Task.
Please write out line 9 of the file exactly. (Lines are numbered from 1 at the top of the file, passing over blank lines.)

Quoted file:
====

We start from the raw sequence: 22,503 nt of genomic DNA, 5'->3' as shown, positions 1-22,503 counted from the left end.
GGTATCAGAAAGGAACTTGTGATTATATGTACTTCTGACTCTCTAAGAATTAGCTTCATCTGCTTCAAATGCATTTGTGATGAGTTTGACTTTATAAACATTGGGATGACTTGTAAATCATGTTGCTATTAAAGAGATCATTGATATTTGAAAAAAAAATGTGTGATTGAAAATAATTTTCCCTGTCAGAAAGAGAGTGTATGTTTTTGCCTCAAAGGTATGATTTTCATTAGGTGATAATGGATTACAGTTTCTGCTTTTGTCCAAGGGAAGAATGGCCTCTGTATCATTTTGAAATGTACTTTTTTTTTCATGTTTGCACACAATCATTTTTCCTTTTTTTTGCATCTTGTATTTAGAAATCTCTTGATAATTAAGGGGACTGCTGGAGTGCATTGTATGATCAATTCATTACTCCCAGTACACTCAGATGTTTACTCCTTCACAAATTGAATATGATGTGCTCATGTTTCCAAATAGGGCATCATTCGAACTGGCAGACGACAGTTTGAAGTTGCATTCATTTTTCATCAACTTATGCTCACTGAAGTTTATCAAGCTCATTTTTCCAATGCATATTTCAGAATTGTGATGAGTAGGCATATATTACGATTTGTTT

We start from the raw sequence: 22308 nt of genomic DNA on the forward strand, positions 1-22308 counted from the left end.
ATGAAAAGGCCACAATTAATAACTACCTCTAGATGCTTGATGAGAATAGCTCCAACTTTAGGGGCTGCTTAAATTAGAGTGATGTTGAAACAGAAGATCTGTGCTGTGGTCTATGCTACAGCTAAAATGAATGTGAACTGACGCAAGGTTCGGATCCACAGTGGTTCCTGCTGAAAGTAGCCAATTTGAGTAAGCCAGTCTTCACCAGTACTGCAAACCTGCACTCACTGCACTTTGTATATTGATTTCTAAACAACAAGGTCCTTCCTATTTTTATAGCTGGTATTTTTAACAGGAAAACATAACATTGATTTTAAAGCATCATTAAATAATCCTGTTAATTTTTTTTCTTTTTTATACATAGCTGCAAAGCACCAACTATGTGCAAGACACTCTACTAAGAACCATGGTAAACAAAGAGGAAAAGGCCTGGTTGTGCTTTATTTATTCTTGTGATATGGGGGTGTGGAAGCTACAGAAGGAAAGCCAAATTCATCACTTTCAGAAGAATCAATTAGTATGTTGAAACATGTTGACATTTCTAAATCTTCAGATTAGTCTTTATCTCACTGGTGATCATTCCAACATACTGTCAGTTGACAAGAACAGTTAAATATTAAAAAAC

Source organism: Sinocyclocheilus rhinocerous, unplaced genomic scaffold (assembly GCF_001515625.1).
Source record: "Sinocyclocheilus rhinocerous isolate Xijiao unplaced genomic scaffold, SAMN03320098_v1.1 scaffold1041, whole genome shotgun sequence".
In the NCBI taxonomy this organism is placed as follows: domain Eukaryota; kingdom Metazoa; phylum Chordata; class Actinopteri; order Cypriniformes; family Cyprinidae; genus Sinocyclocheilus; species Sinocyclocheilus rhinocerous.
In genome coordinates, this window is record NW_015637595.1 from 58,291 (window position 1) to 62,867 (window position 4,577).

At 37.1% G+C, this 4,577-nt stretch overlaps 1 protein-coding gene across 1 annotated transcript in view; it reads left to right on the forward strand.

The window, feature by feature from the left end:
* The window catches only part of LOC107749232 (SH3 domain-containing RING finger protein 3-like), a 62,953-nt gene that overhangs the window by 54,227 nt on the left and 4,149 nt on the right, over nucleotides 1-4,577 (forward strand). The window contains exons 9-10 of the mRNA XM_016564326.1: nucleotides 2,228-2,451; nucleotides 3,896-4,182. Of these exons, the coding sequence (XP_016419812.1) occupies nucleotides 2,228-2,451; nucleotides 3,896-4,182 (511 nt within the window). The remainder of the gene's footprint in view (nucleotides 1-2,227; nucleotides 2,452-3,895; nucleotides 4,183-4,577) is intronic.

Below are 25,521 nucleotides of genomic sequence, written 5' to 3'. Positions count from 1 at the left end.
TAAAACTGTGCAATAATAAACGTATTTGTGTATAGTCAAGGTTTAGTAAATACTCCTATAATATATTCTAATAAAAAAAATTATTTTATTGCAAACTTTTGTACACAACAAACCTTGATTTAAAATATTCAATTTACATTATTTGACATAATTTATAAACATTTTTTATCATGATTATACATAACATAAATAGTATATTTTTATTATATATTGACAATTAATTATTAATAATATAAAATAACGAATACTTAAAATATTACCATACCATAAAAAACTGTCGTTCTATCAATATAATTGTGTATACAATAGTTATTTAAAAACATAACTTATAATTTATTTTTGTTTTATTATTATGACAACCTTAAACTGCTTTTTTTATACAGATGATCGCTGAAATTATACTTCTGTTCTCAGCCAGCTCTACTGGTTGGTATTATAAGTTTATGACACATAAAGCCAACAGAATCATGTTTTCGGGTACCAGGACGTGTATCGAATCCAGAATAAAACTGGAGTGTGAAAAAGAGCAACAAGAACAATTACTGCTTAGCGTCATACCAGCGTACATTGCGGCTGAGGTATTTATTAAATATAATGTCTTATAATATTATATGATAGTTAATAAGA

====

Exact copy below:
At 37.1% G+C, this 4,577-nt stretch overlaps 1 protein-coding gene across 1 annotated transcript in view; it reads left to right on the forward strand.